OCTOBER 27, 1959
NEW YORK—One of my correspondents has drawn my attention to the interesting fact that we should celebrate this year the 100th anniversary of three distinguished Americans who have had a great influence on the world in which we live today.
The first of these three born in 1859 was John Dewey. He certainly has affected education in this country, and his influence has been very beneficial. Nevertheless, it seems to me that any educational policies should be reviewed frequently, since they must always be adjusted to the needs of a changing world. However, we have much to be grateful for as we celebrate this distinguished citizen's hundredth anniversary.
A second person who was born in 1859 was Florence Kelley. She founded the Consumers League, and I have an idea that more people received their education in the need for social services through her activities than through those of any other human being with the exception perhaps of Lillian Wald.
Finally, the third person born in 1859 who has left a mark on his time was Thomas Mott Osborne. He certainly aroused the conscience of this nation on the subject of prisons and prisoners. He was a great humanitarian who insisted on believing that if you trusted human beings you would nearly always find something good within them responding to your trust.
All three of these people we should remember with gratitude and celebrate their 100th anniversaries with a new dedication to the ideals by which they lived.
On last Friday night I had the pleasure of dining with two friends who were anxious to show me how they had settled in their new apartment. It was charming, and the view from their windows over the city is quite delightful.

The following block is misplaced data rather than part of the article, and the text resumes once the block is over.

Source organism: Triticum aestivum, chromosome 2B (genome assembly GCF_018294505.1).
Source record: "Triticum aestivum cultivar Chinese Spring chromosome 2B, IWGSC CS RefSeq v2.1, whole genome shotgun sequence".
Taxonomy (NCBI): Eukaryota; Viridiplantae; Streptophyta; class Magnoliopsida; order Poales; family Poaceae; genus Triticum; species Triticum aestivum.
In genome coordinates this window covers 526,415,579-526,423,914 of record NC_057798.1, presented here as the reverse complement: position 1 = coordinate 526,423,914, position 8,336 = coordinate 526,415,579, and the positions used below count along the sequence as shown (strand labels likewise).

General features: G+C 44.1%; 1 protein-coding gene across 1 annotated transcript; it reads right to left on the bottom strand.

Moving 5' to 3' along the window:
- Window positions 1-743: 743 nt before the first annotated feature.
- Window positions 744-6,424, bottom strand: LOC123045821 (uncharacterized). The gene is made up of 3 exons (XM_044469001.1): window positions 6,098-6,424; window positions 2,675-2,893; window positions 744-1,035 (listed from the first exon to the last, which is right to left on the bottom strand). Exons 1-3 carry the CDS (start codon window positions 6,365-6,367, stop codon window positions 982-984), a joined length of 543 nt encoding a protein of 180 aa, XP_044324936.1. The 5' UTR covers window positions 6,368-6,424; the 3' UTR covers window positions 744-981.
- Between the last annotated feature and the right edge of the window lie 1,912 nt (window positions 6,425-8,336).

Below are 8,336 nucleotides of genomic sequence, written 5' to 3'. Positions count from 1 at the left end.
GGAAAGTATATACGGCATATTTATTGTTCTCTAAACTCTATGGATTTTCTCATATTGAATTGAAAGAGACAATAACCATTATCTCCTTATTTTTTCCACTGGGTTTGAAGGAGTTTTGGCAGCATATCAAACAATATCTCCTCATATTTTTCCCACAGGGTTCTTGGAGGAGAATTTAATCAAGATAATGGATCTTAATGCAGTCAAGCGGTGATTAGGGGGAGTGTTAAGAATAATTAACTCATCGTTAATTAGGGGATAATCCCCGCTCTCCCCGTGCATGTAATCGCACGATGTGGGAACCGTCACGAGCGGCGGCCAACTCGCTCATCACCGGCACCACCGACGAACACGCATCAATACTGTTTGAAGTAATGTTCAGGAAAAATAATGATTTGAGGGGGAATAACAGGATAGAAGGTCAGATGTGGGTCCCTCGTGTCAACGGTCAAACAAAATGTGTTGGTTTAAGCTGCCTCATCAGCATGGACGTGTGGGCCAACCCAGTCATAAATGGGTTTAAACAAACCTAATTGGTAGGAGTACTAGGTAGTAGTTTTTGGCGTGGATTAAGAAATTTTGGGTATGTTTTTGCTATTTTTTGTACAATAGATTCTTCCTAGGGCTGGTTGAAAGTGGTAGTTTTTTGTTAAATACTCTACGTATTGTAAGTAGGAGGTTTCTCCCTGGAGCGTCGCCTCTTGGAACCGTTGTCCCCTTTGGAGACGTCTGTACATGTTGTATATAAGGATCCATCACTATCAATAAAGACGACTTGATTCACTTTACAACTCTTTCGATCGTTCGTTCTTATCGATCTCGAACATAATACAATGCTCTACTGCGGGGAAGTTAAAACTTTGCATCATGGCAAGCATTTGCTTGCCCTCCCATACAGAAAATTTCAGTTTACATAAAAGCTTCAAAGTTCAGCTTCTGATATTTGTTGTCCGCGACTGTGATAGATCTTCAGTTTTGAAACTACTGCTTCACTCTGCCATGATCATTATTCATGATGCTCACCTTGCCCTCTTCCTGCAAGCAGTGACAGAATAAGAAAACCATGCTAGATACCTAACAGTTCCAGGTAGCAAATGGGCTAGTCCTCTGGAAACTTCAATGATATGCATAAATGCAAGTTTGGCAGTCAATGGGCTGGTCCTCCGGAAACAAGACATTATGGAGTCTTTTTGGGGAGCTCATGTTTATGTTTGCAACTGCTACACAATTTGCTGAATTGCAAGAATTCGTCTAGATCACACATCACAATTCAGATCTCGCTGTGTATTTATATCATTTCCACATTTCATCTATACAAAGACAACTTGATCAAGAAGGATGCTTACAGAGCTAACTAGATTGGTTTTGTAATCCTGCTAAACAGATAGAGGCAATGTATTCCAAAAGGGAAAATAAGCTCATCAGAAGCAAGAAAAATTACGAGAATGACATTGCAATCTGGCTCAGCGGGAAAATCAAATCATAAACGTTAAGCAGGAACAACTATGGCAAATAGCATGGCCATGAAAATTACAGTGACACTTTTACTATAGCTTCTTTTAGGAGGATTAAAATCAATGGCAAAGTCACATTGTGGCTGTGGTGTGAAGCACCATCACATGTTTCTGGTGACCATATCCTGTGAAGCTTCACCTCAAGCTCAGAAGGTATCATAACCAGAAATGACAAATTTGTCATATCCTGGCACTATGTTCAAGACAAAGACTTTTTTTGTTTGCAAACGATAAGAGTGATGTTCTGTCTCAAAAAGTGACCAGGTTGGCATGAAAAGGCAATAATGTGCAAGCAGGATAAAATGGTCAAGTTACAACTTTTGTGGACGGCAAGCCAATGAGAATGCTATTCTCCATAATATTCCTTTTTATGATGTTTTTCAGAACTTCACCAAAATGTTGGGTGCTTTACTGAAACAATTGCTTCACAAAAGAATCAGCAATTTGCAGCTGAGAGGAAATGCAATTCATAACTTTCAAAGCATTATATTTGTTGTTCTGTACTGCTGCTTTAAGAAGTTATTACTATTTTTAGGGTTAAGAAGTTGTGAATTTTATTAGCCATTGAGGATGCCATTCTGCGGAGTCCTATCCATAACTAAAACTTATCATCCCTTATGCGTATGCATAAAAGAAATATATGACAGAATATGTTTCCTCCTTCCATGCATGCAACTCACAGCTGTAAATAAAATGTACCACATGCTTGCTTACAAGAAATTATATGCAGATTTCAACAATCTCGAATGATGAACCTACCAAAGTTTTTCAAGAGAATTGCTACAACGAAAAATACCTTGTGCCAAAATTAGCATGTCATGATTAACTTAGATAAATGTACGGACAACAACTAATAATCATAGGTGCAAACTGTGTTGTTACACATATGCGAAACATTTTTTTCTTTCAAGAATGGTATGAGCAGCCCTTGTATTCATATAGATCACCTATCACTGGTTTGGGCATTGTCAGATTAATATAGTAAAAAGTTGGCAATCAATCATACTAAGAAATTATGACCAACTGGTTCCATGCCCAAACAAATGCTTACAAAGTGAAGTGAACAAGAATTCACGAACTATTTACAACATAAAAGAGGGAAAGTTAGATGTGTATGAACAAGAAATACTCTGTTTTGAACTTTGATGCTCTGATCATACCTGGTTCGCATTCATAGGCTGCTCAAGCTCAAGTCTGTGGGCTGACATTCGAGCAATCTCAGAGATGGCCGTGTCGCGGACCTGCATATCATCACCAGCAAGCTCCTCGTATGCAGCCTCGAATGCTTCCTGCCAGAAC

I must say that I look with considerable envy at anyone who has finally moved his furniture, has hung all his pictures, and has placed every knickknack where he wants them to be, because all this still lies before me.
Earlier in the day last Friday I looked at the apartment into which I hope to move sometime next week, and I must say it looked as though no one would live there for a very long time, much less have floors and fixtures and furniture in order. But I suppose things always look their worst before they begin to look better, and I am assured that next week will bring about some great changes.
At 9:15 Friday night I reached the Taft High-School auditorium in the Bronx, where the Bronx chapter of the American Association for the United Nations was celebrating United Nations Day. A highlight of their program was to have various groups of peoples of foreign descent sing some of their own particular folk songs.
Mr. Clark Eichelberger and I spoke, and I answered some questions before finally adjourning at 10:30. The chapter gained many new members and I hope it will be a more active and stronger chapter in our metropolitan district from now on.